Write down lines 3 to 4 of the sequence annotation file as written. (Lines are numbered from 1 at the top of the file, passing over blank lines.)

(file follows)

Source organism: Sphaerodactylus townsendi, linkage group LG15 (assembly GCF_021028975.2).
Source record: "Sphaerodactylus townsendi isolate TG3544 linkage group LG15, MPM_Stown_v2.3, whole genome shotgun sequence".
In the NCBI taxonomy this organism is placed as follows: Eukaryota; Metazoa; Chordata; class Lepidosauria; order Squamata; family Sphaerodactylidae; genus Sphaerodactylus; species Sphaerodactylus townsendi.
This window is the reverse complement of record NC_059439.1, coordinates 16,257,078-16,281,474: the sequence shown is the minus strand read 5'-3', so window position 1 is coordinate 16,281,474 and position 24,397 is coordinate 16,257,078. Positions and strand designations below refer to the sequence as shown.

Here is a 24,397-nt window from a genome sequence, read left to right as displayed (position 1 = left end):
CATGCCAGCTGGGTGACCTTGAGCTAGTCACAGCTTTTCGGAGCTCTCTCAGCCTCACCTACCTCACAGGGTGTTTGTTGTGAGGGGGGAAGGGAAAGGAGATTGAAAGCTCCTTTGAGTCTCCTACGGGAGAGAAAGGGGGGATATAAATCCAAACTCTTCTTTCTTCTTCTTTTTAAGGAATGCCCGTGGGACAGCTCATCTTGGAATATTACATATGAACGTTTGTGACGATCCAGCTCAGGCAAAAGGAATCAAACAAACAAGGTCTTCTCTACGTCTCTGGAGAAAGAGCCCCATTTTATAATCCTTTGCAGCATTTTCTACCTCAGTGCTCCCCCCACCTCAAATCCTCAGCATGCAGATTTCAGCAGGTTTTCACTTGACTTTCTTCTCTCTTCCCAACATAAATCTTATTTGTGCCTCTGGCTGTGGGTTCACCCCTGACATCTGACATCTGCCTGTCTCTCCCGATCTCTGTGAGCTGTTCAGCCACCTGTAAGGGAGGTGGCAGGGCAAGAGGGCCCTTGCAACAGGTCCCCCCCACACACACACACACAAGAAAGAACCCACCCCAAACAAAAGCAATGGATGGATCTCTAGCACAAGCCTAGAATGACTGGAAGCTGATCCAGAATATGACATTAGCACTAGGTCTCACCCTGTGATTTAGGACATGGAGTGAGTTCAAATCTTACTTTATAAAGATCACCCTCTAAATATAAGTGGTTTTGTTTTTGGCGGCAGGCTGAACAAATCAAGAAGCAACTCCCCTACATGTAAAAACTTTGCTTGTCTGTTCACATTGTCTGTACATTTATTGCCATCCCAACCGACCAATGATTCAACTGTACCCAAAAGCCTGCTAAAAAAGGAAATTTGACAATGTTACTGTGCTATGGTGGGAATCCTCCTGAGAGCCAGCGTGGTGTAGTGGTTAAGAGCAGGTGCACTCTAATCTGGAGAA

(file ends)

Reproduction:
In the NCBI taxonomy this organism is placed as follows: Eukaryota; Metazoa; Chordata; class Lepidosauria; order Squamata; family Sphaerodactylidae; genus Sphaerodactylus; species Sphaerodactylus townsendi.
This window is the reverse complement of record NC_059439.1, coordinates 16,257,078-16,281,474: the sequence shown is the minus strand read 5'-3', so window position 1 is coordinate 16,281,474 and position 24,397 is coordinate 16,257,078. Positions and strand designations below refer to the sequence as shown.